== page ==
Gringo Star

Gringo Star

Gringo Star are insouciant explorers, tossing the paddles overboard and drifting on the currents of their lackadaisical curiosity across a rippling sonic ocean, out to the far edges of rock & roll. Shots pulsing from a vintage Leslie speaker, their guitars, keys and vocals create the psychoactive ingredients of their echo-slathered, doo-wop-indebted indie gems; psychedelic garage bangers, gritty R&B shuffles and spaghetti-
western weirdness. Taking cues from Santo & Johnny, The Stooges, Ritchie Valens, Marc Bolan, Percy Faith, Sam Cooke, the men working on the chain gang—uh! ah!—they’re all here, their electric ghosts reaching across time, tapping Gringo Star on the shoulder like the crossroads devil to Robert Johnson, bestowing secrets, passing torches.

If you know a little about brothers Nick and Peter Furgiueles’ roots, it all makes sense. “Our grandad started out in radio in the ’40s and ’50s in Columbus, Ga.,” Nick explains. “He was a huge promoter of R&B back when it was still super segregated, and he was playing black music and putting on shows with Little Stevie Wonder, James Brown, Sam Cooke & the Soul Stirrers, a lot of Gospel shows. So we grew up hearing all these stories, listening to all this music. Our grandfather was inducted into the Georgia Music Hall of Fame posthumously. And my grandma—all her photo albums are like Jackie Wilson shirtless backstage, hanging out.” Not to mention how Nick and Peter used to raid their parents’ record collections, cutting their teeth on the likes of Buddy Holly, The Animals and The Kinks. “Our favorite music comes from the ’50s,” Peter says, “and that music influenced all the ’60s bands we like.”

The band has toured relentlessly across the U.S. and Europe building a diehard underground following while sharing bills with everyone from Cat Power and Feist to The Black Angels and Weezer, and also touring with Wavves, Best Coast, And You Will Know Us By The Trail of Dead and fellow Atlantans The Black Lips.

Twenty-plus years of stories, twenty-plus years of perfecting music's craft, Ski Lodge's Big Heart is exactly what a debut record should be: the culmination of a creative force's life on this planet. Andrew Marr, the multi-instrumentalist, singer and songwriter behind Ski Lodge, has created a deeply personal record that overflows with lush melodies and insatiably catchy choruses. His songs occasionally deal with dark matters—infidelity, painful break-ups, loneliness, disjointed father-son dynamics—but Marr bathes them in a blissful light ripe for sing-alongs.

"I try to write songs honestly, and a lot of the things going on in my head that I struggle with might be deemed 'dark,' but I don't think that means I can't sing about them in a way that is musically upbeat or poppy," Marr says, from his home in New York City. It's a dichotomy that also translates to Marr's choice for musical moniker. He explains the name Ski Lodge "evoked an image of being warm by a fire, alone or with friends, while outside exists the cold and cruel winter."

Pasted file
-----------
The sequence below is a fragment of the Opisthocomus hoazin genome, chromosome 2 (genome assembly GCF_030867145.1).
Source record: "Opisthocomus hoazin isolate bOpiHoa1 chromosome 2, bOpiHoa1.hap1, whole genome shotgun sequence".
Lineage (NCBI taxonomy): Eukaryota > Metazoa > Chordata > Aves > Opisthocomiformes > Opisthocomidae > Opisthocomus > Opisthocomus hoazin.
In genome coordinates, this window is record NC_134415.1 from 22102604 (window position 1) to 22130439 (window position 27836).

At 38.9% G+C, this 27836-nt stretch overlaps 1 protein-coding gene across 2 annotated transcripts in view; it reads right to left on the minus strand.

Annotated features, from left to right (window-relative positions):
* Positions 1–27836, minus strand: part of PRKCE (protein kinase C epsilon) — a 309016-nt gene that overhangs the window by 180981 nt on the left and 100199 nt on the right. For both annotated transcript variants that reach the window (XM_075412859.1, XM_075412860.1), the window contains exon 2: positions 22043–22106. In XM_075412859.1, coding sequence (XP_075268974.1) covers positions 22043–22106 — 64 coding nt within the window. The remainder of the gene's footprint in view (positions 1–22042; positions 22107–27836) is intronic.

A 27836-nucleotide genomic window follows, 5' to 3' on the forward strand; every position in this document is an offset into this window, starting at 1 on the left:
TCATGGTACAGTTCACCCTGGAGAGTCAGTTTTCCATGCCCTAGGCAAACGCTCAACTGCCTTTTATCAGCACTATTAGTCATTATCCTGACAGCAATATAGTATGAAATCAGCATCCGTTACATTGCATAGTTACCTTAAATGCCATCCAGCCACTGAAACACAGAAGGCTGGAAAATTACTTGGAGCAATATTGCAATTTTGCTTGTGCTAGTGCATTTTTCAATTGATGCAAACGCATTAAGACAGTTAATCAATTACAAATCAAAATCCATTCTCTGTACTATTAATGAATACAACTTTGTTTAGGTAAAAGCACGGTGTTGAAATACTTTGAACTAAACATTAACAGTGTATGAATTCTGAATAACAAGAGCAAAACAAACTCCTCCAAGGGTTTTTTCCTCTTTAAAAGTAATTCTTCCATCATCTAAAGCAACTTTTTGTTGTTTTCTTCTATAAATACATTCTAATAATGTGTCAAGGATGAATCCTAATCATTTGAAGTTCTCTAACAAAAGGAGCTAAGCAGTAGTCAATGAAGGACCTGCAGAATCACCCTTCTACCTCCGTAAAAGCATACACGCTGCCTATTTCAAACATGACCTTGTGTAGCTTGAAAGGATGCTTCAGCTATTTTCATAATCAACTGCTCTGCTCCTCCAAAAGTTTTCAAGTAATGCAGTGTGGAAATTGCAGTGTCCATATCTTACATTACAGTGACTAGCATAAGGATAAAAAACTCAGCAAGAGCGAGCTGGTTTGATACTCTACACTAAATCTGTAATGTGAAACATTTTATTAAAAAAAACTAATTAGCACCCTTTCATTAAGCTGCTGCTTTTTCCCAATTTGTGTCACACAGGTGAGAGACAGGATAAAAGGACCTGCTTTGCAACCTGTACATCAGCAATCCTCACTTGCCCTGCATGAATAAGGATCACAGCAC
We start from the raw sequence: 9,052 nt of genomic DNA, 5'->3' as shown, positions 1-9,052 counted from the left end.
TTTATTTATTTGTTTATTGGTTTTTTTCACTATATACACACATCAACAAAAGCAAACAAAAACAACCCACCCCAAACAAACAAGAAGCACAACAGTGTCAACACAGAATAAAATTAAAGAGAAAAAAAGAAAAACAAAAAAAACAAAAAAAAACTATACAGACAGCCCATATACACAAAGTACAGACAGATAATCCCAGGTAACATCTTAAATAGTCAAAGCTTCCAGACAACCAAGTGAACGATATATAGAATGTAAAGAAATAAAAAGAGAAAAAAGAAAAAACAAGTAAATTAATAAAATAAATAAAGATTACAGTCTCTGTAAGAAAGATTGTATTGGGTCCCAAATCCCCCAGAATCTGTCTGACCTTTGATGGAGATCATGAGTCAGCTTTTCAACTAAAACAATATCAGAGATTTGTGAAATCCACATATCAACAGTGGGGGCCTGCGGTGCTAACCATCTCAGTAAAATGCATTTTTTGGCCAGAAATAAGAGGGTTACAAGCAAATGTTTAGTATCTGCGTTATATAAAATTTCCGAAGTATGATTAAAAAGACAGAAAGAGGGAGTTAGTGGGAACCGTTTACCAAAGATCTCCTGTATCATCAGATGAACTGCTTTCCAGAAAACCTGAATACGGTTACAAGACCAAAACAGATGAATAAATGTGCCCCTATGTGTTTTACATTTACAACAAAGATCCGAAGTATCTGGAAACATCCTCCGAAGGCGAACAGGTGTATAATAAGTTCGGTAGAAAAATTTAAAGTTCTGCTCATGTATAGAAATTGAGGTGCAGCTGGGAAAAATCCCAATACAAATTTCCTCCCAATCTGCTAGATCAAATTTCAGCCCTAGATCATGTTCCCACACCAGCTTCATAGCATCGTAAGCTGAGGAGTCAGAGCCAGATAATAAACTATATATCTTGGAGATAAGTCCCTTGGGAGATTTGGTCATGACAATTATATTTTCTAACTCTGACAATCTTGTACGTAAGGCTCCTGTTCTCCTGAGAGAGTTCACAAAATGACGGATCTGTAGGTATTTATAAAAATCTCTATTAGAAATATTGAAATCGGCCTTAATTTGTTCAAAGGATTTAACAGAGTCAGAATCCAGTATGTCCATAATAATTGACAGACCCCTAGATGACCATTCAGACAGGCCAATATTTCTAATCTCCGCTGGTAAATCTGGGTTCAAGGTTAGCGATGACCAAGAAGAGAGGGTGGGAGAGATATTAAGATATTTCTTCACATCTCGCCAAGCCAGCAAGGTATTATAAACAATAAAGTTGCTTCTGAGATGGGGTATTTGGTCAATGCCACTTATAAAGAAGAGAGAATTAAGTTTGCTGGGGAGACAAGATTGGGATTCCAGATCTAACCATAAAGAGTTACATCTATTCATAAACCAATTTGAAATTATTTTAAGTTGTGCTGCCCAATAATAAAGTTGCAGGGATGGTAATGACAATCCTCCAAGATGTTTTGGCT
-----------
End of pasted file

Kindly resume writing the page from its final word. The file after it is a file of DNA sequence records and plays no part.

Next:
Big Heart, Ski Lodge's debut full-length, out this summer on Dovecote Records, is Marr's fullest realization of this hot and cold split. Marr wrote all of the lyrics and music, and played nearly every sound that ended up on the record. However, this was the first time the 26-year-old worked in a professional studio with a producer, the indelible Lewis Pesacov (Best Coast, Fool's Gold), over several weeks in Los Angeles. The combination of Marr's intrinsic songwriting and Pesacov's LA-defining production skills resulted in music with fuller breadth and scope than Ski Lodge's previous release without losing any of the wry innocence that made 2011's self-titled debut EP so much fun.

The one exception is the lead single "Just To Be Like You," which was recorded with the full band in Upstate New York using producer Kevin McMahon (Walkmen, Real Estate). Prefix Mag called the track "sugary sweet pop," while Pitchfork warned its readers not to "be deceived by the energetic, hopscotching riff" before lauding the single's dark depths. The song and its accompanying video of cult imagery are an exploration of contrast that fits in perfectly with both the album and Ski Lodge as a whole: deeply affecting and unmistakably danceable.

M.T. Bearington

Matt Thomas knows how to write a song—as evidenced in over a decade of music-making with the Weigh Down, Leaves of Lothlorien, Short Pants Romance, etc.

Sometime around 2006, he found himself in between projects, wondering what to do next. The answer came as soon as he got his hands on a Mac and discovered Garage Band.

He toiled and tinkered. He wrote and recorded one song. One song led to many. He shared a few with people. The people really liked them—particularly Jason Hammel of Mates of State, who encouraged Matt to put a band together to share a bill with the Mates and Carlos Wells, who released the collection of bedroom recordings as "A Cloak of Nouns and Loss" on Safety Meeting Records in 2008.

Three drummers, four bassists, three guitarists, and one trumpeter/keyboardist later—the Bearington Band remains busy as ever.

Their full-band, follow-up effort "Love Buttons" hits the shelves on Valentine's Day 2011. Produced by Fuzzy Rainbow (Fake Babies, Eula), with a hand from Greg Giorgio at Tarquin Studios (Interpol, The National), it's an upbeat collection of sonic musings on various forms of love—from the traditional to the twisted—through the eyes of characters real and fictional.

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